As far as the driving characteristics are concerned, the Conway is very balanced overall. The steering is handy, which is helped by the 72° steering angle, which is quite steep for a gravel bike; the sitting position is comfortable, but could be made a little sportier with a longer stem. The felt stiff frame allows snappy acceleration; A little more comfort in the seating area could be achieved by installing a carbon seat post.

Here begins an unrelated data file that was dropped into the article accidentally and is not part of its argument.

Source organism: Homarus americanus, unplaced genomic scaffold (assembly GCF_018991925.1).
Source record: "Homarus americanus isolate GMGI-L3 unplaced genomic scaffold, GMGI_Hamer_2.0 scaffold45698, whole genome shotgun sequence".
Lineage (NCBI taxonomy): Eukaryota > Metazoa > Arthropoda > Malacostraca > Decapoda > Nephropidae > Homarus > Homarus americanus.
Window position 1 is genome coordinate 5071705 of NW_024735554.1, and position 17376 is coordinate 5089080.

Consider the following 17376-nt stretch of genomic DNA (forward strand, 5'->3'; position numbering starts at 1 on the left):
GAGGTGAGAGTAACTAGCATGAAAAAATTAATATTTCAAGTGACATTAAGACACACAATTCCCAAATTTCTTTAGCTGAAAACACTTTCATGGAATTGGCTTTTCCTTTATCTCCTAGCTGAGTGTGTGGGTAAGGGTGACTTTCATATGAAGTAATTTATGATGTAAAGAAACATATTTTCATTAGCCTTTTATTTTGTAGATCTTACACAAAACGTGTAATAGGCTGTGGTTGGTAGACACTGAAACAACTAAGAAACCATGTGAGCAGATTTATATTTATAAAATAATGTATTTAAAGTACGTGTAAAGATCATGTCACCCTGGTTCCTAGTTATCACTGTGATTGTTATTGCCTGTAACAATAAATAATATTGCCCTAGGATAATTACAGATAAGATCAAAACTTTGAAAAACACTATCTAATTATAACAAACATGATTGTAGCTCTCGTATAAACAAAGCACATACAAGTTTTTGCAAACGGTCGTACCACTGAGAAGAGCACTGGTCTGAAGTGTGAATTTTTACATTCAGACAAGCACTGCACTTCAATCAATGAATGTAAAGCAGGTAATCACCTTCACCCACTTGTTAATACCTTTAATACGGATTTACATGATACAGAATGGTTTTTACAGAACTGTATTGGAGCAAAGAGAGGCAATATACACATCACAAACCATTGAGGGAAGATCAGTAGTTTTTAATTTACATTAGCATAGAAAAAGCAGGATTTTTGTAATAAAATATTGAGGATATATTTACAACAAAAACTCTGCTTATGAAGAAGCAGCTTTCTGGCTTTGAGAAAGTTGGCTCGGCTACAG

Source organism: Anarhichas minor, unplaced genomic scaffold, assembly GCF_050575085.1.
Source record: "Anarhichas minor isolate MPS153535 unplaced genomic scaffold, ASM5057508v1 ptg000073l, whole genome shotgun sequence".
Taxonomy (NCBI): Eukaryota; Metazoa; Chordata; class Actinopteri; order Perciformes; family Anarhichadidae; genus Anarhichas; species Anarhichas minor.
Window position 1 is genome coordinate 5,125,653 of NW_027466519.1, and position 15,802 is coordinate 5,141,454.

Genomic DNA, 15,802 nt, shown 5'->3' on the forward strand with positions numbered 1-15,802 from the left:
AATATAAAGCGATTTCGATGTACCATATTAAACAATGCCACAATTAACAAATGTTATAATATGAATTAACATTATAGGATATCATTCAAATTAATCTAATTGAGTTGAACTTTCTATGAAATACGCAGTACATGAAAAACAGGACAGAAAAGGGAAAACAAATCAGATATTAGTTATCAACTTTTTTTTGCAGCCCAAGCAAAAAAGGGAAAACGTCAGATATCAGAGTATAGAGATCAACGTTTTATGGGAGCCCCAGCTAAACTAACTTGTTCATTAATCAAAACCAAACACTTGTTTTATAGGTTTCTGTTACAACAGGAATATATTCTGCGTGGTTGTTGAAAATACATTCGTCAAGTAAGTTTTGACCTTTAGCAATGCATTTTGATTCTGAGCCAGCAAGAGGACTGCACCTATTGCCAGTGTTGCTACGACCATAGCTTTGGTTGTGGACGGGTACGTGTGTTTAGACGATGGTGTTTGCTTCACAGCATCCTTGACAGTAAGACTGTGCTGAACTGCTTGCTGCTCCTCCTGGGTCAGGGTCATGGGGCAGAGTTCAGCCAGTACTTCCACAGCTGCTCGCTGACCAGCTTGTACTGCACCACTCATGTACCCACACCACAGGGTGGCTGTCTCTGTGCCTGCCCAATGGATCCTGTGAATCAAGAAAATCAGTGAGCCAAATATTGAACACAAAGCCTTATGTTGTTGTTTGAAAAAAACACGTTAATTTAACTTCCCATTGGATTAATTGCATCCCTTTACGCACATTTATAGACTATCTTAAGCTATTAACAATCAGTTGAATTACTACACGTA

At just under 9,46 kilos (before the tubeless conversion), the Conway 10.0 is within the usual range for its class; there is not much room for maneuver with comparably equipped bikes. In order to have a noticeable impact on handling, the weight has to be significantly lower anyway - and then you're moving in completely different price regions. For what it can do, the Conway GRV 10.0 can be called quite cheap; the good availability through the large dealer network of Hermann Hartje KG is another plus. And should you ever feel the desire to optimize your Conway gravel bike, the brick-thick Hartje bicycle parts catalog contains a whole host of interesting components that dealers can easily order.